“This city’s killing me,
I want, I want everything.
This city’s killing me—
In the heat of Los Angeles”
— Sugarcult, “Los Angeles”
Few cities are as ubiquitous in American storytelling as Los Angeles. As the city perpetually evolves and morphs into a gargantuan metropolis that continually incorporates more and more surrounding communities, the stories that document its sordid tales will likewise change. These include the kaleidoscopic (James Frey’s masterful novel Bright Shiny Morning), the sensational (James Ellroy’s novel L.A. Confidential), to the sympathetic (the music of Warren Zevon), and no matter how cynically, mythically, or sentimentally these works of art depict the city, there’s an undeniable love for it that lies underneath.
A city with as strong a grasp on the artistic mind as Los Angeles has is going to engender a love-hate relationship. Such is the case with the punkish, sci-fi dystopia of Repo Man, Alex Cox’s 1984 cult classic film. It’s the kind of movie that is content to show every ugly aspect of this behemoth of a city—Cox keeps the camera solely fixed on its teeming underworld—while simultaneously finding joy in its dregs. Now released in a sterling Criterion Collection re-issue, Repo Man is a rebellious work that’s as much a love letter to the city of Los Angeles as it is a razor-sharp critique of its excesses.
The events of the film, however, begin not in its seedy underbelly, but instead with the extraterrestrial. J. Frank Parnell (Fox Harris), a nervous, twitchy thing of a man, who drives on the outskirts of the city in an ordinary Chevy Malibu—or so it seems. As he swerves wildly around the empty road, a police officer pulls him over, asking him to open his trunk. The officer, not sure how to read Parnell’s mannerisms, opens the trunk for himself, upon which he is promptly vaporized. Parnell drives away, no worse for the wear.
Cut then to Otto (Emilio Estevez), a disinterested yet rebellious young man who is bored by his rote job at a grocery store. The products that line the shelves are all standardized—any beer drunk in this movie simply reads “Beer” on the can, and at one point Otto eats from a can labeled “Food”—and though the work is simple, he hates it passionately. In a fit he curses his boss, throws a fellow employee into a stack of cans, and leaves. Ennui unfortunately does not escape him, though, as his arrival home reminds him of the state of his vegetable-like parents, who are entranced by a fire-and-brimstone televangelist that they have given almost all of their money to. Otto is a punk in a world of stasis.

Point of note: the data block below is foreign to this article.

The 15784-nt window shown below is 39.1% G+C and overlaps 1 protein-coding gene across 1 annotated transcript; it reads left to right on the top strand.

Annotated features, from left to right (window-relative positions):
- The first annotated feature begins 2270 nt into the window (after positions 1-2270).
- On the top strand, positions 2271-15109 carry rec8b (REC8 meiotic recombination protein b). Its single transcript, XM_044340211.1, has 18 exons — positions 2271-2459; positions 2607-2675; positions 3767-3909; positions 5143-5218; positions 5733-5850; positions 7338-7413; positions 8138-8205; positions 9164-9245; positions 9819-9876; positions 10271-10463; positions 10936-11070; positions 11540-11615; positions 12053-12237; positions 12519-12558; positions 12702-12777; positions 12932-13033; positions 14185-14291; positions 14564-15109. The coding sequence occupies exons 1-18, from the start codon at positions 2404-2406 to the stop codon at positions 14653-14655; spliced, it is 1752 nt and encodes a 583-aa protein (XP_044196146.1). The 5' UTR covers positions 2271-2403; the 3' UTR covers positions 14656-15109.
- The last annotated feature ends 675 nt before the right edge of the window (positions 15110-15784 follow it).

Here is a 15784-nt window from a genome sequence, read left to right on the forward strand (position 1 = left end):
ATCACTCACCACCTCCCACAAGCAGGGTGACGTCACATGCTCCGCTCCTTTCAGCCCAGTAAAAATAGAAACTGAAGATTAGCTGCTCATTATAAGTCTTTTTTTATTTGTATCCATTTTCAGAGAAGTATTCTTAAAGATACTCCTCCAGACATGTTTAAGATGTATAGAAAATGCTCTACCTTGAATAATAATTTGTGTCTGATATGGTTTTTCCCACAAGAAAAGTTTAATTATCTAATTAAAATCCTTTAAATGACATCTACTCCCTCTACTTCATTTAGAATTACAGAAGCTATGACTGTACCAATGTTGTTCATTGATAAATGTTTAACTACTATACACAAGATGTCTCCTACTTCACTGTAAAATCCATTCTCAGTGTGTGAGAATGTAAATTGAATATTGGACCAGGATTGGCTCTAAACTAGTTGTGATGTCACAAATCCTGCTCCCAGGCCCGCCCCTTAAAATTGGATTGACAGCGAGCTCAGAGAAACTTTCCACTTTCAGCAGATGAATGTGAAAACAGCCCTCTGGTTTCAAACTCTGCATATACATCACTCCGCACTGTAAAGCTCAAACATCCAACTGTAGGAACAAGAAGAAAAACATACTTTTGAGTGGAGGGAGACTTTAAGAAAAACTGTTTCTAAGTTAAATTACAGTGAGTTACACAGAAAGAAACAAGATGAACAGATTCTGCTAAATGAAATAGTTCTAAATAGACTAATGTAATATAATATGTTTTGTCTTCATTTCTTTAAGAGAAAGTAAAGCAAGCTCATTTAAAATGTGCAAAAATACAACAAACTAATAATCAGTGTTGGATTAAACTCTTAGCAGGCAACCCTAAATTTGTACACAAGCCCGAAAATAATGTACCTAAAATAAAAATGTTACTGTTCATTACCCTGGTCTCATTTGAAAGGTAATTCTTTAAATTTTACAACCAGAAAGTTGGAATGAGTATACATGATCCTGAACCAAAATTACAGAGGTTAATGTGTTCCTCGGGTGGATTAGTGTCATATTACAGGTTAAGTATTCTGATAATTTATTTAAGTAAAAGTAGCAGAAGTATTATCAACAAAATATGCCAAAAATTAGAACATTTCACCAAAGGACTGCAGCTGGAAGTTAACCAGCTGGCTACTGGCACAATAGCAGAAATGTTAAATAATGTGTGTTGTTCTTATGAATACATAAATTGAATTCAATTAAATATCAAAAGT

The next day, he’s called to as he walks along the street by a (self-professedly) square man named Bud (Harry Dean Stanton). “Wanna make ten bucks?” he asks him. Otto at first stares off into the distance, not really paying attention—his default pose—but after some haggling, he helps Bud out. As it turns out, however, Bud is not just an average joe looking for help from a street-rat; he’s a repo man who collects cars from unpaid debtors for a living. Though initially repulsed by Bud’s line of work (which has the “official” company name of “Helping Hands Acceptance Corporation”), Otto becomes entranced by the mysterious world of repossession, eventually agreeing to offer his “Helping Hands” to those reneging on their debts.
From that point on, Otto is drawn into a bizarre lifestyle, one where a bounty on a particular Chevy Malibu—as well as its elusive contents—can lead to a massive extra-terrestrial discovery. (Suffice it to say that to go any more in-depth with the plot would remove much of the film’s mystique.)